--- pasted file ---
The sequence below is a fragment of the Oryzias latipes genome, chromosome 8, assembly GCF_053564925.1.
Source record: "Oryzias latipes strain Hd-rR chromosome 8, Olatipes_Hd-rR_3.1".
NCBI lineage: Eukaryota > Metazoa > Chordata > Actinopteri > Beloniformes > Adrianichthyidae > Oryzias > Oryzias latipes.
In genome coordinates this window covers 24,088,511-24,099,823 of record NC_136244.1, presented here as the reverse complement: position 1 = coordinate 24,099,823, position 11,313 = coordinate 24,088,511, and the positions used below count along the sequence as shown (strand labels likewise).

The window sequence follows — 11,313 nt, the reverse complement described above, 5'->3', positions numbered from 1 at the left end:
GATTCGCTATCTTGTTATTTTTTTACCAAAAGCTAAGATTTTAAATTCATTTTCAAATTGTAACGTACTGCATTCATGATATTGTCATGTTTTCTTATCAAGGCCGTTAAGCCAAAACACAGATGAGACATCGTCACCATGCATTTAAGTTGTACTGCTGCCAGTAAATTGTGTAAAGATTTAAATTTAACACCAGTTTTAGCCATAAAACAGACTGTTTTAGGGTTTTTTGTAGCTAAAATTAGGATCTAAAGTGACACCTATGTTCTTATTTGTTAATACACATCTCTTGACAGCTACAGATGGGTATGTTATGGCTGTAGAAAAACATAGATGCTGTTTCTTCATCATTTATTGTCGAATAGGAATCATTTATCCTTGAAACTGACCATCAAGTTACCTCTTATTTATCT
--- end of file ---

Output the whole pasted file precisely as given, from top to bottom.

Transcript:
The sequence below is a fragment of the Oryzias latipes genome, chromosome 8, assembly GCF_053564925.1.
Source record: "Oryzias latipes strain Hd-rR chromosome 8, Olatipes_Hd-rR_3.1".
NCBI lineage: Eukaryota > Metazoa > Chordata > Actinopteri > Beloniformes > Adrianichthyidae > Oryzias > Oryzias latipes.
In genome coordinates this window covers 24,088,511-24,099,823 of record NC_136244.1, presented here as the reverse complement: position 1 = coordinate 24,099,823, position 11,313 = coordinate 24,088,511, and the positions used below count along the sequence as shown (strand labels likewise).

The window sequence follows — 11,313 nt, the reverse complement described above, 5'->3', positions numbered from 1 at the left end:
GATTCGCTATCTTGTTATTTTTTTACCAAAAGCTAAGATTTTAAATTCATTTTCAAATTGTAACGTACTGCATTCATGATATTGTCATGTTTTCTTATCAAGGCCGTTAAGCCAAAACACAGATGAGACATCGTCACCATGCATTTAAGTTGTACTGCTGCCAGTAAATTGTGTAAAGATTTAAATTTAACACCAGTTTTAGCCATAAAACAGACTGTTTTAGGGTTTTTTGTAGCTAAAATTAGGATCTAAAGTGACACCTATGTTCTTATTTGTTAATACACATCTCTTGACAGCTACAGATGGGTATGTTATGGCTGTAGAAAAACATAGATGCTGTTTCTTCATCATTTATTGTCGAATAGGAATCATTTATCCTTGAAACTGACCATCAAGTTACCTCTTATTTATCT